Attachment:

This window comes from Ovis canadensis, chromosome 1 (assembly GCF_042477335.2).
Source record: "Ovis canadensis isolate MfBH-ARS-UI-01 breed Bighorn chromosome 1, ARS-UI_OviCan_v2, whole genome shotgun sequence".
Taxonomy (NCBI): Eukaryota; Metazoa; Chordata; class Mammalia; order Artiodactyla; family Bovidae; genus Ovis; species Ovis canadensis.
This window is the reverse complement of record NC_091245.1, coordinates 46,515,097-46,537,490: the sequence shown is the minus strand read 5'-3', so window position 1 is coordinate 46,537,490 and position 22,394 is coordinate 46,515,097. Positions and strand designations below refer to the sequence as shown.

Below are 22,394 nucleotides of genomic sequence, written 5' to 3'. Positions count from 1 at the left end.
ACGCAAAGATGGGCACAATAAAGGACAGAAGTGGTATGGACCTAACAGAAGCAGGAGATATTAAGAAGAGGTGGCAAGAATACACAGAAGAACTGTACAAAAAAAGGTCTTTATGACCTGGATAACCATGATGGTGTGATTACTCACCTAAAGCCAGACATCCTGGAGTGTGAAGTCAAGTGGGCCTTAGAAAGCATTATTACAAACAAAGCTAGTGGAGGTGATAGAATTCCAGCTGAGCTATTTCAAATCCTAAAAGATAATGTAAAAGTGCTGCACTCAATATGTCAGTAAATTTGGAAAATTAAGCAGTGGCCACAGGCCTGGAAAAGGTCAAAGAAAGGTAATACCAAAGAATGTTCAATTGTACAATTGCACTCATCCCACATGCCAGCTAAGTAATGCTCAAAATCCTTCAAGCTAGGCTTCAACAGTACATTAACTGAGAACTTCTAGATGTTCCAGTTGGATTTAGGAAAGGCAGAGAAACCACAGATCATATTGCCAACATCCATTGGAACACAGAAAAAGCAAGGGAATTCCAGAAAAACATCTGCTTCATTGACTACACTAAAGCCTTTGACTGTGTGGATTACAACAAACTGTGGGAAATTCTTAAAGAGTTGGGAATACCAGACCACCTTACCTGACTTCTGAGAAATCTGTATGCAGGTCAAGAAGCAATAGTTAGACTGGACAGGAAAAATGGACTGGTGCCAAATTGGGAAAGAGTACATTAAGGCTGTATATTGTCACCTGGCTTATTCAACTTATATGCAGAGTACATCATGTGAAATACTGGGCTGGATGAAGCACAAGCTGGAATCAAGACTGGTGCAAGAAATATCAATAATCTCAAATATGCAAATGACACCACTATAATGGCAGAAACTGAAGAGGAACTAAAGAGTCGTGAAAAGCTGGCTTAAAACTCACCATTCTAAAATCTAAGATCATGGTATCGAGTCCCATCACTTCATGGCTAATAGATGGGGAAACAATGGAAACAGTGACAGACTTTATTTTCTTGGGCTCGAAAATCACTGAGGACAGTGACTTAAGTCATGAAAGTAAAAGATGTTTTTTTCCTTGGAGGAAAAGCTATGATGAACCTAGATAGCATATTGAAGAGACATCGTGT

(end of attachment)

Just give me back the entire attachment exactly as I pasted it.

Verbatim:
This window comes from Ovis canadensis, chromosome 1 (assembly GCF_042477335.2).
Source record: "Ovis canadensis isolate MfBH-ARS-UI-01 breed Bighorn chromosome 1, ARS-UI_OviCan_v2, whole genome shotgun sequence".
Taxonomy (NCBI): Eukaryota; Metazoa; Chordata; class Mammalia; order Artiodactyla; family Bovidae; genus Ovis; species Ovis canadensis.
This window is the reverse complement of record NC_091245.1, coordinates 46,515,097-46,537,490: the sequence shown is the minus strand read 5'-3', so window position 1 is coordinate 46,537,490 and position 22,394 is coordinate 46,515,097. Positions and strand designations below refer to the sequence as shown.

Below are 22,394 nucleotides of genomic sequence, written 5' to 3'. Positions count from 1 at the left end.
ACGCAAAGATGGGCACAATAAAGGACAGAAGTGGTATGGACCTAACAGAAGCAGGAGATATTAAGAAGAGGTGGCAAGAATACACAGAAGAACTGTACAAAAAAAGGTCTTTATGACCTGGATAACCATGATGGTGTGATTACTCACCTAAAGCCAGACATCCTGGAGTGTGAAGTCAAGTGGGCCTTAGAAAGCATTATTACAAACAAAGCTAGTGGAGGTGATAGAATTCCAGCTGAGCTATTTCAAATCCTAAAAGATAATGTAAAAGTGCTGCACTCAATATGTCAGTAAATTTGGAAAATTAAGCAGTGGCCACAGGCCTGGAAAAGGTCAAAGAAAGGTAATACCAAAGAATGTTCAATTGTACAATTGCACTCATCCCACATGCCAGCTAAGTAATGCTCAAAATCCTTCAAGCTAGGCTTCAACAGTACATTAACTGAGAACTTCTAGATGTTCCAGTTGGATTTAGGAAAGGCAGAGAAACCACAGATCATATTGCCAACATCCATTGGAACACAGAAAAAGCAAGGGAATTCCAGAAAAACATCTGCTTCATTGACTACACTAAAGCCTTTGACTGTGTGGATTACAACAAACTGTGGGAAATTCTTAAAGAGTTGGGAATACCAGACCACCTTACCTGACTTCTGAGAAATCTGTATGCAGGTCAAGAAGCAATAGTTAGACTGGACAGGAAAAATGGACTGGTGCCAAATTGGGAAAGAGTACATTAAGGCTGTATATTGTCACCTGGCTTATTCAACTTATATGCAGAGTACATCATGTGAAATACTGGGCTGGATGAAGCACAAGCTGGAATCAAGACTGGTGCAAGAAATATCAATAATCTCAAATATGCAAATGACACCACTATAATGGCAGAAACTGAAGAGGAACTAAAGAGTCGTGAAAAGCTGGCTTAAAACTCACCATTCTAAAATCTAAGATCATGGTATCGAGTCCCATCACTTCATGGCTAATAGATGGGGAAACAATGGAAACAGTGACAGACTTTATTTTCTTGGGCTCGAAAATCACTGAGGACAGTGACTTAAGTCATGAAAGTAAAAGATGTTTTTTTCCTTGGAGGAAAAGCTATGATGAACCTAGATAGCATATTGAAGAGACATCGTGT